Archives Series: Rehoboam
Scripture Reference: I Kings 12:1-14
Big Idea: One moment of pride can wreck everything
- Why has God blessed you?
- To whom are you listening and what advice are you giving?
By Scott Sutton
The first book of the Bible I fell in love with was the book of Ecclesiastes. I was an atheist at the time…on my way to finding truth and hope in Christ, but not there yet. At first, it was the novelty of reading the passage that inspired The Byrds’ classic (to everything, turn, turn, turn there is a season, turn, turn, turn…if that song is stuck in your head for the rest of the day, let me just say with all sincerity, “Sorry, not sorry.”) But as I read the other chapters and verses of Ecclesiastes, I felt I was reading something that could have flowed from the pens of Camus or Sartre or any of my other existentialist heroes. And, yet, this book predated them by over 3,000 years…and it was in the Bible of all places. Truly, there is nothing new under the sun.
Ecclesiastes was written by Rehoboam’s father, Solomon, who had riches and power and influence that surpassed any other ruler of his day. Solomon, who had an insatiable appetite for treasures and sex. Solomon, who was sought out by kings and queens from afar for his wisdom and fame. And somewhere along the way, maybe toward the end as he watched it all begin to crumble, he sat down to reflect and opened with the phrase, “‘Meaningless! Meaningless! … Utterly meaningless! Everything is meaningless.’” He had me hooked. And over the next twelve chapters he enumerates the accomplishments of his life – the toils, pleasures, riches, knowledge, power – quickly acknowledging that, in the end, they are all folly, a chasing after the wind.
So…how does that relate to our teaching for this week?
As Charlie read the story of Rehoboam in his moment of prideful defiance toward the people of Israel, I couldn’t help but hear the echo of Solomon’s words. Meaningless. In that moment, it felt good to Rehoboam to clutch his fist and grab hold of the thing that was so tempting to him at that time…only to find himself empty-handed at the end of his life and reign as the nation was torn in two and its treasures had been plundered by foreign nations.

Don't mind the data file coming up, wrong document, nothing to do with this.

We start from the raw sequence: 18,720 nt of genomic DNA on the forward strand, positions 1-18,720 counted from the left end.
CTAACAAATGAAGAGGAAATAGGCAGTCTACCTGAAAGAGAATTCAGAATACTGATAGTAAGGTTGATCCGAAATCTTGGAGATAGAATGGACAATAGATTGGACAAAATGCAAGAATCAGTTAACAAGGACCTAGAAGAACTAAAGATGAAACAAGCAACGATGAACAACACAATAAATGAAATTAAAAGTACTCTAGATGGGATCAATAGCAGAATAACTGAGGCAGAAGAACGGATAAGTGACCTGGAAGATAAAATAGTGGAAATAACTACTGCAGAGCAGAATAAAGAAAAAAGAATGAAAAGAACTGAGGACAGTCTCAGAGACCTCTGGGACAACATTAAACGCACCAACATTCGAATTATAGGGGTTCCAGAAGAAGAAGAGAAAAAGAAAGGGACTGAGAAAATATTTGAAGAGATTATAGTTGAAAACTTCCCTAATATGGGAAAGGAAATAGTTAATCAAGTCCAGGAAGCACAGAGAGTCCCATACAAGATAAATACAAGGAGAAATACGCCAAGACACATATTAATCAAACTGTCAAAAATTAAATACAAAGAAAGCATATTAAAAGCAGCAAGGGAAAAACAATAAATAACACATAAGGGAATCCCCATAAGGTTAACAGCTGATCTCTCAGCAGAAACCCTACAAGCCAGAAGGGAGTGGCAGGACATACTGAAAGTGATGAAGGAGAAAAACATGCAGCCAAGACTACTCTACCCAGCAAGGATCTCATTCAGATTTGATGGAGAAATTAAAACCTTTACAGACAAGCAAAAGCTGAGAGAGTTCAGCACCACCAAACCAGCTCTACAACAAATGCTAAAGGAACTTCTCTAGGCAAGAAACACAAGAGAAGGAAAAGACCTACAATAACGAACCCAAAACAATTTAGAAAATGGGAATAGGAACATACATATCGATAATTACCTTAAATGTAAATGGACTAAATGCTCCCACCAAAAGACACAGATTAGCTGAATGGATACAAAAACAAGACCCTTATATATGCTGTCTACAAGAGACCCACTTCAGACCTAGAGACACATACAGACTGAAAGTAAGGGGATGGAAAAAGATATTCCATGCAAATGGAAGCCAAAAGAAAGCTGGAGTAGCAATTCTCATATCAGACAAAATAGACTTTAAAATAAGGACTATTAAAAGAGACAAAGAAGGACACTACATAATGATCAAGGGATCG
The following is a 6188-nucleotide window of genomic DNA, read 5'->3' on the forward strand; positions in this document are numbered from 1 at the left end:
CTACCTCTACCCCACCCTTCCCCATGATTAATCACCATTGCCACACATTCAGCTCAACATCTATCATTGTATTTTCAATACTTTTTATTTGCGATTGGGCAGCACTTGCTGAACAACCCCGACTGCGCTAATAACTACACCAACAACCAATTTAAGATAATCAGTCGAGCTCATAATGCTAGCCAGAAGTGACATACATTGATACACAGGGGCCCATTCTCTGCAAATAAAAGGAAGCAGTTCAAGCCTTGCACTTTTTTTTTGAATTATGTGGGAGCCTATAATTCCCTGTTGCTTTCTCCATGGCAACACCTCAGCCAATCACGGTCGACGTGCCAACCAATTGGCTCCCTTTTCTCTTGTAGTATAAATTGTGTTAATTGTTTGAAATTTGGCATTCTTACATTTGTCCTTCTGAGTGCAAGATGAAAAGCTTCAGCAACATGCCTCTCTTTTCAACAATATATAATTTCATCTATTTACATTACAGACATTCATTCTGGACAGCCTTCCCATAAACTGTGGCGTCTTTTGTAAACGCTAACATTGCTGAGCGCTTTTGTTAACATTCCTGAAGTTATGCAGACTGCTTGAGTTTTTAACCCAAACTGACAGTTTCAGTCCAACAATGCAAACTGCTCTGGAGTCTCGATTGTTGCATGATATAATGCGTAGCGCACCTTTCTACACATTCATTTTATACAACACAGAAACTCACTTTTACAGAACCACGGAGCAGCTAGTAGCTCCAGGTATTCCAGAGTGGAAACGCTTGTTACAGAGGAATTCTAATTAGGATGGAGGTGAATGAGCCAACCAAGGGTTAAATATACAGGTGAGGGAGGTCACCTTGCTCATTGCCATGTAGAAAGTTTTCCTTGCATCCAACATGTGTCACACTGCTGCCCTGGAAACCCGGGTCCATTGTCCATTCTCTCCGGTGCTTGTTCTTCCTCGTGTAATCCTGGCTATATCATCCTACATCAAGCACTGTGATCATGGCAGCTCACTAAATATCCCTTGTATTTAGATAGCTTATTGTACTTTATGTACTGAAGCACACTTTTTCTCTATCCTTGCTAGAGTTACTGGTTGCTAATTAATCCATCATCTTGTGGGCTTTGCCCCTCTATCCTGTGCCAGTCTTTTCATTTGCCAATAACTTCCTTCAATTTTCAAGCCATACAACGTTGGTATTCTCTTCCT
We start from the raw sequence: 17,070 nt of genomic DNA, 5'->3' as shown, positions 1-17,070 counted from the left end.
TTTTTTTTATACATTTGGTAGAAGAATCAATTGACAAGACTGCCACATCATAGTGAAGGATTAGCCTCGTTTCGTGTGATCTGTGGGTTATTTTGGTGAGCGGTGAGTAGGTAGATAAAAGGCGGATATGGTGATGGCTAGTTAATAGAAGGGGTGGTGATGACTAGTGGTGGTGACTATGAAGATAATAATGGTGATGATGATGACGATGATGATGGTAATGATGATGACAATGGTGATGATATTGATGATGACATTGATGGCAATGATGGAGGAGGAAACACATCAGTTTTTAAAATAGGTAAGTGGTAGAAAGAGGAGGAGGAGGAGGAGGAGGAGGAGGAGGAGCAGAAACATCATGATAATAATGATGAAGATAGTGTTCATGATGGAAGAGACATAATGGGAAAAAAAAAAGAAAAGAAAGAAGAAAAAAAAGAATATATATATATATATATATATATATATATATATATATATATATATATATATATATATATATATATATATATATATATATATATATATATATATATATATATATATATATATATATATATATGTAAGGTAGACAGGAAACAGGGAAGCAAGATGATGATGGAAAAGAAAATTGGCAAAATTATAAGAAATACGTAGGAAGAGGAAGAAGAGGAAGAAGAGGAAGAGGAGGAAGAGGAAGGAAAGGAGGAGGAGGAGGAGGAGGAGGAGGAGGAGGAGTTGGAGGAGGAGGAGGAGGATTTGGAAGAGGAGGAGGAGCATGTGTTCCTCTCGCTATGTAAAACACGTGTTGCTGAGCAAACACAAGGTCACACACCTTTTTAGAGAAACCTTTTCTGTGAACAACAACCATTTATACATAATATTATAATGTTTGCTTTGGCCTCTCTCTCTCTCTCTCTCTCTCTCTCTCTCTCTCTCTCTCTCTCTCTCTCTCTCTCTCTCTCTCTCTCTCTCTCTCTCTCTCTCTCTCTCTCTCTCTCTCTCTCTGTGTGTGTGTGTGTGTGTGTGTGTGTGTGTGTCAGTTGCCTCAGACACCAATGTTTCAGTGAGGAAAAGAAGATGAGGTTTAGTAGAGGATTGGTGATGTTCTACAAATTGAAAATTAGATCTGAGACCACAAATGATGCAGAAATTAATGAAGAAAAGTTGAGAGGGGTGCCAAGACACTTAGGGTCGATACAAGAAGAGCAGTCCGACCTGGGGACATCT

I would judge him more harshly…if I couldn’t relate to him so well. My life is full of meaningless temptations. Some of them I pursue. The money I spend. The affections and affirmations I seek. The words and actions that I hope never come back to haunt me. A car nearly ran me off the road a couple of weeks ago and I fantasized for the rest of the drive home about how vindicating it would feel to return the favor. That felt meaningful to me at the time. But even an hour later it was abundantly clear how meaningless the whole event truly was, how meaningless vengeance would have been, and how (as Charlie put it) one moment of pride could have wrecked everything.
So my challenge is this: In these moments where I am tempted to find meaning in meaningless things, to step back and ask myself why I’m not finding satisfaction in Christ alone, why I’m craving this specific thing and what I am hoping it fulfills within me, and how I will look back on this moment when I am frail and on my deathbed. Will it have mattered? Or will it have been a chasing after the wind?
Where are you searching for meaning where only God can provide meaning? How can you shift your focus from the thing to the Maker of all things?
Questions to Ponder
Why do you think Rehoboam made the decision he did?
What could have prevented him?
How do you see pride affecting the world?
How does your pride affect you?
What can you do to surround yourself with the right counselors?